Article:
One of our panoptic Missouri readers recently mailed us this column from the Joplin Globe, which is a critical appraisal of Martin Kane, our panoptic boxing writer. The column is called "Cauliflower Corner" and it was written by Dave Gregg, who easily qualifies as a panoptic observer.
To me, there's one boxing writer today who's worth his salt: Martin Kane, an associate editor of SPORTS ILLUSTRATED, the magazine that has done such yeoman service in boxing's behalf.
Kane is the fellow who was in charge of the "Boxing's Dirty Business" feature in the magazine. He pinpointed the evils of the managers' guild, he spotlighted the boycotting of Welterweight Contender Vince Martinez and, most recently, the gifted journalist did a beautiful job of reporting in covering the IBC-U.S. court battle.
Kane can turn a phrase as neatly as Willie Pep can spin an opponent; his coverage of championship fights usually proves more interesting and entertaining than the fights themselves. Not that he overwrites them, far from it. He simply tells the truth, the whole truth, and tells it in a completely fascinating manner.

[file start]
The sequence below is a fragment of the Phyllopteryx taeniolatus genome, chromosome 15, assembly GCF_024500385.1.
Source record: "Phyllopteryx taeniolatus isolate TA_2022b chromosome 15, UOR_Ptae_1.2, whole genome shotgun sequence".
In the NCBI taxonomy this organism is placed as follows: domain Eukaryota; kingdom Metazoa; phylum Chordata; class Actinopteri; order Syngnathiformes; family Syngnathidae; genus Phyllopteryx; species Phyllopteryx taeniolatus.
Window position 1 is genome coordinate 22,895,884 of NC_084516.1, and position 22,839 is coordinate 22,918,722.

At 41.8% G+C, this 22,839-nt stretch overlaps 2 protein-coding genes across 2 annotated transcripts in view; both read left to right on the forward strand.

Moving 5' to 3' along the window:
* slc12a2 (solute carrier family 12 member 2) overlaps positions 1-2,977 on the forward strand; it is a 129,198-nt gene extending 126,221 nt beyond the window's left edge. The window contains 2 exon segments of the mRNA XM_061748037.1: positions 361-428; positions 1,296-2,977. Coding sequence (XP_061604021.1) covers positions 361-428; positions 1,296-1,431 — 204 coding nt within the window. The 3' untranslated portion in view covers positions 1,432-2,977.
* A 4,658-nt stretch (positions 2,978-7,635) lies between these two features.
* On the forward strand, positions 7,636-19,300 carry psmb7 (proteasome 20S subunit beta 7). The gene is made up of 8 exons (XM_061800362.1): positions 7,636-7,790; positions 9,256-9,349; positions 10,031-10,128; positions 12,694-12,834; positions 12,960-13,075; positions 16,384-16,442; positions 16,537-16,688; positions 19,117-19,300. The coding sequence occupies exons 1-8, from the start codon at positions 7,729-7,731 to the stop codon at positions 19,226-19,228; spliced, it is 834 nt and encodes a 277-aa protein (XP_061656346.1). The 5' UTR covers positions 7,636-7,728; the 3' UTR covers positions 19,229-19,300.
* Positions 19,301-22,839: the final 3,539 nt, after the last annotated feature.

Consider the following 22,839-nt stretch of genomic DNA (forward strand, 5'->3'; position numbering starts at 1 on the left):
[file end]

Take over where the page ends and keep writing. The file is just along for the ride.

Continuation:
May 19, 1957
Today's sports scribe, perhaps from a lack of ideas or an inability to gain inside information, continually falls back on the hoary crystal ball technique, a euphemism for plain guessing. Not so Martin Kane. He makes predictions, sure. But his predictions are based on sound observation.
The panoptic Mr. Kane was one of the few to pick Patterson to best Archie Moore. He watched Moore train, found that he wasn't in shape and concluded that the old man would run out of gas—which he did. More recently the fight mob went berserk over Philadelphia's Garnett (Sugar) Hart. Certain name writers even went so far as to pen that Hart was ready for Basilio. Kane's calm appraisal of young Hart: "He can't fight on the inside." Walter Byars demonstrated the keenness of Kane's boxing brain by making Hart look like a four-round fighter.
In this day of magic lantern fights between kids who couldn't have got close to a main event without a ticket and writers who couldn't come up with a new angle if it was stuck in their typewriters, Martin Kane is both refreshing and beneficial.
Kane has placed light on the festering sore spots on boxing's much abused carcass, and he might just be the man to heal the poor thing. The manly art would do well to raise more Kanes.